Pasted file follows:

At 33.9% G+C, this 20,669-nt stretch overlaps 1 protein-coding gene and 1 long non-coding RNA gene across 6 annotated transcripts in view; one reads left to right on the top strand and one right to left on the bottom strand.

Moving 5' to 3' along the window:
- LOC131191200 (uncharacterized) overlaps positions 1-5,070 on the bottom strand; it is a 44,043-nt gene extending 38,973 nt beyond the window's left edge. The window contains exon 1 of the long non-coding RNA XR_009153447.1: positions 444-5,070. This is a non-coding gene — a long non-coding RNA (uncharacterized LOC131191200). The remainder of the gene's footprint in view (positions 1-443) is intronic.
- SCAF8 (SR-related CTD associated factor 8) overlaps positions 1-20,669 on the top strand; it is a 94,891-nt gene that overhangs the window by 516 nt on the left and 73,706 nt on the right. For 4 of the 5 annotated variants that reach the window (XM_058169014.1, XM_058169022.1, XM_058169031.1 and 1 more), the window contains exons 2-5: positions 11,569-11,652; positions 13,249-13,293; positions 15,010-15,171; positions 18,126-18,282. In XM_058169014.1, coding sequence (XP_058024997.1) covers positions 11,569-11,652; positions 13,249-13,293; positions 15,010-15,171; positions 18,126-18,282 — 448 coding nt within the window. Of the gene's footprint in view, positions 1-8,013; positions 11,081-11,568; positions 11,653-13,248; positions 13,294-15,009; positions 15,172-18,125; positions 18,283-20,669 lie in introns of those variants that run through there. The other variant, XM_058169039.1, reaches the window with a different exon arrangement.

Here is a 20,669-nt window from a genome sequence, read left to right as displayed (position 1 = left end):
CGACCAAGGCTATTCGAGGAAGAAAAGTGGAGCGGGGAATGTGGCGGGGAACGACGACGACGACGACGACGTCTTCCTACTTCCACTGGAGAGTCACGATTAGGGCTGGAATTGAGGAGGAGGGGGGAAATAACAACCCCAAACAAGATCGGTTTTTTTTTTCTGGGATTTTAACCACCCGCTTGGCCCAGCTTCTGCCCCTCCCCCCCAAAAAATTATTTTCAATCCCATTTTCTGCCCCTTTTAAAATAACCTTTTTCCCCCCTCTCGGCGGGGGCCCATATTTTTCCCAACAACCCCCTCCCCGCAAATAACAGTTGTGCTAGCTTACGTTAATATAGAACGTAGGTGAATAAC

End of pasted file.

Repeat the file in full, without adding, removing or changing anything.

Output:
At 33.9% G+C, this 20,669-nt stretch overlaps 1 protein-coding gene and 1 long non-coding RNA gene across 6 annotated transcripts in view; one reads left to right on the top strand and one right to left on the bottom strand.

Moving 5' to 3' along the window:
- LOC131191200 (uncharacterized) overlaps positions 1-5,070 on the bottom strand; it is a 44,043-nt gene extending 38,973 nt beyond the window's left edge. The window contains exon 1 of the long non-coding RNA XR_009153447.1: positions 444-5,070. This is a non-coding gene — a long non-coding RNA (uncharacterized LOC131191200). The remainder of the gene's footprint in view (positions 1-443) is intronic.
- SCAF8 (SR-related CTD associated factor 8) overlaps positions 1-20,669 on the top strand; it is a 94,891-nt gene that overhangs the window by 516 nt on the left and 73,706 nt on the right. For 4 of the 5 annotated variants that reach the window (XM_058169014.1, XM_058169022.1, XM_058169031.1 and 1 more), the window contains exons 2-5: positions 11,569-11,652; positions 13,249-13,293; positions 15,010-15,171; positions 18,126-18,282. In XM_058169014.1, coding sequence (XP_058024997.1) covers positions 11,569-11,652; positions 13,249-13,293; positions 15,010-15,171; positions 18,126-18,282 — 448 coding nt within the window. Of the gene's footprint in view, positions 1-8,013; positions 11,081-11,568; positions 11,653-13,248; positions 13,294-15,009; positions 15,172-18,125; positions 18,283-20,669 lie in introns of those variants that run through there. The other variant, XM_058169039.1, reaches the window with a different exon arrangement.

Here is a 20,669-nt window from a genome sequence, read left to right as displayed (position 1 = left end):
CGACCAAGGCTATTCGAGGAAGAAAAGTGGAGCGGGGAATGTGGCGGGGAACGACGACGACGACGACGACGTCTTCCTACTTCCACTGGAGAGTCACGATTAGGGCTGGAATTGAGGAGGAGGGGGGAAATAACAACCCCAAACAAGATCGGTTTTTTTTTTCTGGGATTTTAACCACCCGCTTGGCCCAGCTTCTGCCCCTCCCCCCCAAAAAATTATTTTCAATCCCATTTTCTGCCCCTTTTAAAATAACCTTTTTCCCCCCTCTCGGCGGGGGCCCATATTTTTCCCAACAACCCCCTCCCCGCAAATAACAGTTGTGCTAGCTTACGTTAATATAGAACGTAGGTGAATAAC